Comcast turned in a solid second quarter driven by more broadband subscriber gains and record mobile line additions that more than offset continued pay-TV losses.
Allaying fears that the company might see broadband subscriber growth slow down in the period, such as what Altice USA experienced in Q2, Comcast tacked on another 354,000 total broadband customers (334,000 residential and 20,000 business) in the second quarter of 2021, beating the 323,000 it added in the year-ago period. Comcast ended the quarter with 31.38 million residential and business broadband customers, by far the most in the US.
Next top: DOCSIS 4.0
Comcast executives also hinted that the company is preparing to rev up plans for DOCSIS 4.0, a new generation of technology for widely deployed hybrid fiber/coax (HFC) networks that will deliver multi-gigabit symmetrical speeds along with enhanced security and low-latency capabilities.
"We have decided to move a bit faster to the next phase of DOCSIS using very cost-effective technology, allowing us to maintain the capex intensity level we achieved in 2020, which was the lowest in our history, and we expect to be at this level for the next few years," Mike Cavanagh, Comcast's CFO, said on Thursday's earnings call.
He didn't elaborate on the technology that's in play, but Comcast has been focused on Full Duplex DOCSIS (FDX), an option for DOCSIS 4.0 that enables the HFC network to operate both upstream and downstream traffic in the same block of spectrum. Notably, FDX originally was an annex to DOCSIS 3.1.
Brian Roberts, Comcast's chairman and CEO, noted that the company has been trialing 1-Gig and multi-gigabit symmetrical speeds over DOCSIS "to great success."
But he also acknowledged that upstream usage today comprises less than 10% of total broadband usage, even during peak periods. "We don't really have a consumer use case for this technology capability yet, but the strategy for our network is to plan ahead," Roberts said.
Although Comcast is in hot pursuit of the next generation of DOCSIS, hopping to DOCSIS 4.0 is not a given industry-wide, as it's now clear that cable operators across the globe are not moving ahead in lock-step. Altice USA, for example, is focused on fiber-to-the-premises (FTTP) upgrades in its Optimum footprint in New York, New Jersey and Connecticut. And the UK's Virgin Media O2 raised eyebrows with today's announcement that it will upgrade its entire network to FTTP by 2028 at a cost of about £100 ($140) per home passed, rather than make the jump to DOCSIS 4.0.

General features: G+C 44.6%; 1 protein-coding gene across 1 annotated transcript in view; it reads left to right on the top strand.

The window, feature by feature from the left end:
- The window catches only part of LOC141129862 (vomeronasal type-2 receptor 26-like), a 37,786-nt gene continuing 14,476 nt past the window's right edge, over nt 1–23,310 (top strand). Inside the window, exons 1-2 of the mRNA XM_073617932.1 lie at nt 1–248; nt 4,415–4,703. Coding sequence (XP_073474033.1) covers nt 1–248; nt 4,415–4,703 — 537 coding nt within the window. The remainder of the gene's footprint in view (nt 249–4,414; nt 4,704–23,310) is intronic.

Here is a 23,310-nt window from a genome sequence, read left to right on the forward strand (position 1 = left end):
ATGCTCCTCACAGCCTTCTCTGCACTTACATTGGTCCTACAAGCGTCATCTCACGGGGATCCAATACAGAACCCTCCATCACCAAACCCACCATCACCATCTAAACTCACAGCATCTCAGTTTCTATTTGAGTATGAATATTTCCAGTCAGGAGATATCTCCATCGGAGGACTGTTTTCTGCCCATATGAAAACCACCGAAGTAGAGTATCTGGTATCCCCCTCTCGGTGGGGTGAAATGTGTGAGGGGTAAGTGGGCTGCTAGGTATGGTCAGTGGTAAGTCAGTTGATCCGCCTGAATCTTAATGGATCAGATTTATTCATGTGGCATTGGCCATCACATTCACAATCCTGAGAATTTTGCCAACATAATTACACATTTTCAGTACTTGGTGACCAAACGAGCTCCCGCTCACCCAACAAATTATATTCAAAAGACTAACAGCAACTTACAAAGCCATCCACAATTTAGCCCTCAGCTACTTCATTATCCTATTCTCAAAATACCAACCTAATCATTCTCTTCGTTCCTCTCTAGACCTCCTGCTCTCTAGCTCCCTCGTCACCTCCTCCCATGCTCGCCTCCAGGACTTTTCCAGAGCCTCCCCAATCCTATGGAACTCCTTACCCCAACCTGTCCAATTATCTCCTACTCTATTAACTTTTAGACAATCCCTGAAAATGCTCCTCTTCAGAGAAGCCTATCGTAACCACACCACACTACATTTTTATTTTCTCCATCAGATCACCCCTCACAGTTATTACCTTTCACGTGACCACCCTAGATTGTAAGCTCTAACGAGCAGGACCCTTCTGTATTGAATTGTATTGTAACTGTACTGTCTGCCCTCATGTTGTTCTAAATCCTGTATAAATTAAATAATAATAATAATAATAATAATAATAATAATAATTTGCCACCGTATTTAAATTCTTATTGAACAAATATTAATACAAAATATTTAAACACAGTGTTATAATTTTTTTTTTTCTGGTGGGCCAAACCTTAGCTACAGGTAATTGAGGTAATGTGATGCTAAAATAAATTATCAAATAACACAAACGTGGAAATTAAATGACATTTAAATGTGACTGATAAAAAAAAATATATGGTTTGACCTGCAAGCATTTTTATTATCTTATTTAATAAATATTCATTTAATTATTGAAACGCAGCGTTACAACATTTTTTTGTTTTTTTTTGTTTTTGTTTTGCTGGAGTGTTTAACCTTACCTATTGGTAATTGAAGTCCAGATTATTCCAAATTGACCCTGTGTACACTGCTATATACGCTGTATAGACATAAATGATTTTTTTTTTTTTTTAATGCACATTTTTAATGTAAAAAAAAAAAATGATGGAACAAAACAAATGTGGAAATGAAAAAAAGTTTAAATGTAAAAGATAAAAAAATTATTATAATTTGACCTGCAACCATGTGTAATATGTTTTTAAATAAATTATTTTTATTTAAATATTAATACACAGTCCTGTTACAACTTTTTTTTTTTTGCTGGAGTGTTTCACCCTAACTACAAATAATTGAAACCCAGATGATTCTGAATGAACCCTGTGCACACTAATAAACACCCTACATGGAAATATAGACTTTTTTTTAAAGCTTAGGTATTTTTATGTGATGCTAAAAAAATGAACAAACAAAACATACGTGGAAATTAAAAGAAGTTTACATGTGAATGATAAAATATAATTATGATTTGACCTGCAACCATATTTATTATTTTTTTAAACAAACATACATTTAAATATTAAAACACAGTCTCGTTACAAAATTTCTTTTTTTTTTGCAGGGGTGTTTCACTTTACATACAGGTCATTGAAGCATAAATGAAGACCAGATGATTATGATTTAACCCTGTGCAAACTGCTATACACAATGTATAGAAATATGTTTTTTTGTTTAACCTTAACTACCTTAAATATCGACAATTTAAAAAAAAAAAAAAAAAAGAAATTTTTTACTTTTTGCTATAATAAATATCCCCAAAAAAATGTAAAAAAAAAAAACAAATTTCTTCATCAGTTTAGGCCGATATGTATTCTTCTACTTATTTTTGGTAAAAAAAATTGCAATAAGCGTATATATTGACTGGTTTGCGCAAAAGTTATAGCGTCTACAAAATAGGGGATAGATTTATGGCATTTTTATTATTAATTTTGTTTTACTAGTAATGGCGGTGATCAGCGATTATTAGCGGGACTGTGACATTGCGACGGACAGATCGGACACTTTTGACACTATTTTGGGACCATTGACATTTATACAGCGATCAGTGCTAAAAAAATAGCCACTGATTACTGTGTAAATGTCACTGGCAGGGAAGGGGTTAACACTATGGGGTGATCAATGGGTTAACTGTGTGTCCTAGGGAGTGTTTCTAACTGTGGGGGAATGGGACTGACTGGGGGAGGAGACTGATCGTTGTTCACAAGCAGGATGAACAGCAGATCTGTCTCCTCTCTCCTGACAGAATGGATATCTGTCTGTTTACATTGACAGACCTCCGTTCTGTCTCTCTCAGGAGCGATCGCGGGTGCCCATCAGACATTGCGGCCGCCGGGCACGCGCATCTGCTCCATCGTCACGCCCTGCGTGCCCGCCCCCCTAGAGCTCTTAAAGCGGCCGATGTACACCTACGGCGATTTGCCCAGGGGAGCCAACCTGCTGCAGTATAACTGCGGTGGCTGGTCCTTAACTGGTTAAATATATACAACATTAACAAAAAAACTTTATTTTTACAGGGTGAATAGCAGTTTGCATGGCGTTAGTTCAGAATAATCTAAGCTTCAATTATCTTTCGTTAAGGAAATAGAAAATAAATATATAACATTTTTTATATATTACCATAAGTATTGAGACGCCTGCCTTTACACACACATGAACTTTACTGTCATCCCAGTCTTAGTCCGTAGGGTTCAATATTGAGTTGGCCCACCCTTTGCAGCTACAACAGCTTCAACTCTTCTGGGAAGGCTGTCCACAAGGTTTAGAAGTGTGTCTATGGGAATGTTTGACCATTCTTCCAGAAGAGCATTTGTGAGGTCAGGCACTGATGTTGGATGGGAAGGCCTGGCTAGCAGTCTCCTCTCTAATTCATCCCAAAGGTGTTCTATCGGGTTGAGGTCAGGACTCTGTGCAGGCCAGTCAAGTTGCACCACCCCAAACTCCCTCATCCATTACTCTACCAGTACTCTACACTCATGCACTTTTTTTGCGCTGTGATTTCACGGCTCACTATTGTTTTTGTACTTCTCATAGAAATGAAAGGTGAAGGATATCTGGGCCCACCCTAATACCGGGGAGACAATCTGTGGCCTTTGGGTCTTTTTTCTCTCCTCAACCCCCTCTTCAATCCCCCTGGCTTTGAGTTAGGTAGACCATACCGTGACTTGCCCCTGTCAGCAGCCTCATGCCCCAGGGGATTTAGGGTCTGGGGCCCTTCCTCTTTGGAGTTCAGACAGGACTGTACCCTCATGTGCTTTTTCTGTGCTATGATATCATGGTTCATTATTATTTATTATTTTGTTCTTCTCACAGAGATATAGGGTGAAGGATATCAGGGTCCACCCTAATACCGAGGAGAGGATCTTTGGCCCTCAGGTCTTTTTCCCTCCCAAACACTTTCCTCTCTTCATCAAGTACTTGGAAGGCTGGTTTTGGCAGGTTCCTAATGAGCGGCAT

Record wireless growth
Comcast's Xfinity Mobile service added 280,000 mobile lines, a quarterly record for the company, up from adds of 126,000 in the year-ago period. Comcast, which launched mobile (via its MVNO with Verizon) in 2017, ended Q2 2021 with 3.38 million mobile lines. Mobile revenues rose 70.4%, to $556 million.
Dave Watson, CEO of Comcast Cable, said mobile is now tied into every sales channel. And the launch of a new unlimited plans focused on multi-line customers has also led to a "nice shift in mix," he said.
Comcast was largely evasive when asked if the company registered for the "next" wireless spectrum auction, likely a reference to an upcoming auction for 100MHz in the 3.45GHz to 3.55GHz band.
"We often take the look if the price is right, but no comment yet on where we stand on the next auction," Cavanagh said. "We like our spectrum portfolio. It gives us optionality for offload."
Pay-TV sub losses continue
Comcast lost another 399,000 total video subs (364,000 residential and 34,000 business) in the period, improved from a year-ago loss of 477,000 customers. Comcast ended Q2 2021 with 18.95 million total video subs.
Comcast remains excited about Flex, a video streaming/smart home product it offers for no added cost to broadband-only subscribers. Watson said Comcast has deployed more than 3.8 million Flex boxes, up from the 3.5 million the company reported in May.
Watson again hinted that Comcast is exploring opportunities for Flex outside of its own footprint, and beyond rollouts with technology syndication partners such as Cox Communications, Rogers Communications, Shaw Communications and Videotron.
— Jeff Baumgartner, Senior Editor, Light Reading
A version of this story first appeared on Light Reading.